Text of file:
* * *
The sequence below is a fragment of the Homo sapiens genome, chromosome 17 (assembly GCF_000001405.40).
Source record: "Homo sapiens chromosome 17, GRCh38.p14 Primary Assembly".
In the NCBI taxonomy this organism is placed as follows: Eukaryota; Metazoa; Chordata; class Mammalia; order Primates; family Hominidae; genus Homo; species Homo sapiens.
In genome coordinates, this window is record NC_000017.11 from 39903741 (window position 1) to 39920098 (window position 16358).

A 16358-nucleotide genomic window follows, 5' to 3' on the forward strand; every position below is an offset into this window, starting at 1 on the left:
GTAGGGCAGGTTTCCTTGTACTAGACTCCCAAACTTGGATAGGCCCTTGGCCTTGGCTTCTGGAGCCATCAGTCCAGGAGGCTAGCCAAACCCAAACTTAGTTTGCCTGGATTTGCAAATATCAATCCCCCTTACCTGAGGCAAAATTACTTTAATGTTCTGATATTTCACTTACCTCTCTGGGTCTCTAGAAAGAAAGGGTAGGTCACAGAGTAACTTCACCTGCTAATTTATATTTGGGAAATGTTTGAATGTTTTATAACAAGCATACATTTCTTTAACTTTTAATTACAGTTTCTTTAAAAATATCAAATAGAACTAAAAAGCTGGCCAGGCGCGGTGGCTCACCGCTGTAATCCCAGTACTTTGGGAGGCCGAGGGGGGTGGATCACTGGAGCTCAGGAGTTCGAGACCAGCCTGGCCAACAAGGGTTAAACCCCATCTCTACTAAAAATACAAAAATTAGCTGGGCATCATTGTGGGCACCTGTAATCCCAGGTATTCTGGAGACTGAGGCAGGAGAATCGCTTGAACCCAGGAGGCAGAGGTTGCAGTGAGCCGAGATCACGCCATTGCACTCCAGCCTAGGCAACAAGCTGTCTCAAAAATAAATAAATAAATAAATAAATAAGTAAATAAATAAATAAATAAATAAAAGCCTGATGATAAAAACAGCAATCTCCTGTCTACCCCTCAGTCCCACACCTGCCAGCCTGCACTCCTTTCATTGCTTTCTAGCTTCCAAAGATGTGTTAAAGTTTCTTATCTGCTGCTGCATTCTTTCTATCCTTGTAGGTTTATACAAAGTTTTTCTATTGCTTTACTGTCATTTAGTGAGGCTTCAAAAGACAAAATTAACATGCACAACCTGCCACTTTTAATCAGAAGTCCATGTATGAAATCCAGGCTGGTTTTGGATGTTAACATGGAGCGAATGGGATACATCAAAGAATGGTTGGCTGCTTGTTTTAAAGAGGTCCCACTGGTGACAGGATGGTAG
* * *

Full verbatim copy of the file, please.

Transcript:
The sequence below is a fragment of the Homo sapiens genome, chromosome 17 (assembly GCF_000001405.40).
Source record: "Homo sapiens chromosome 17, GRCh38.p14 Primary Assembly".
In the NCBI taxonomy this organism is placed as follows: Eukaryota; Metazoa; Chordata; class Mammalia; order Primates; family Hominidae; genus Homo; species Homo sapiens.
In genome coordinates, this window is record NC_000017.11 from 39903741 (window position 1) to 39920098 (window position 16358).

A 16358-nucleotide genomic window follows, 5' to 3' on the forward strand; every position below is an offset into this window, starting at 1 on the left:
GTAGGGCAGGTTTCCTTGTACTAGACTCCCAAACTTGGATAGGCCCTTGGCCTTGGCTTCTGGAGCCATCAGTCCAGGAGGCTAGCCAAACCCAAACTTAGTTTGCCTGGATTTGCAAATATCAATCCCCCTTACCTGAGGCAAAATTACTTTAATGTTCTGATATTTCACTTACCTCTCTGGGTCTCTAGAAAGAAAGGGTAGGTCACAGAGTAACTTCACCTGCTAATTTATATTTGGGAAATGTTTGAATGTTTTATAACAAGCATACATTTCTTTAACTTTTAATTACAGTTTCTTTAAAAATATCAAATAGAACTAAAAAGCTGGCCAGGCGCGGTGGCTCACCGCTGTAATCCCAGTACTTTGGGAGGCCGAGGGGGGTGGATCACTGGAGCTCAGGAGTTCGAGACCAGCCTGGCCAACAAGGGTTAAACCCCATCTCTACTAAAAATACAAAAATTAGCTGGGCATCATTGTGGGCACCTGTAATCCCAGGTATTCTGGAGACTGAGGCAGGAGAATCGCTTGAACCCAGGAGGCAGAGGTTGCAGTGAGCCGAGATCACGCCATTGCACTCCAGCCTAGGCAACAAGCTGTCTCAAAAATAAATAAATAAATAAATAAATAAGTAAATAAATAAATAAATAAATAAAAGCCTGATGATAAAAACAGCAATCTCCTGTCTACCCCTCAGTCCCACACCTGCCAGCCTGCACTCCTTTCATTGCTTTCTAGCTTCCAAAGATGTGTTAAAGTTTCTTATCTGCTGCTGCATTCTTTCTATCCTTGTAGGTTTATACAAAGTTTTTCTATTGCTTTACTGTCATTTAGTGAGGCTTCAAAAGACAAAATTAACATGCACAACCTGCCACTTTTAATCAGAAGTCCATGTATGAAATCCAGGCTGGTTTTGGATGTTAACATGGAGCGAATGGGATACATCAAAGAATGGTTGGCTGCTTGTTTTAAAGAGGTCCCACTGGTGACAGGATGGTAG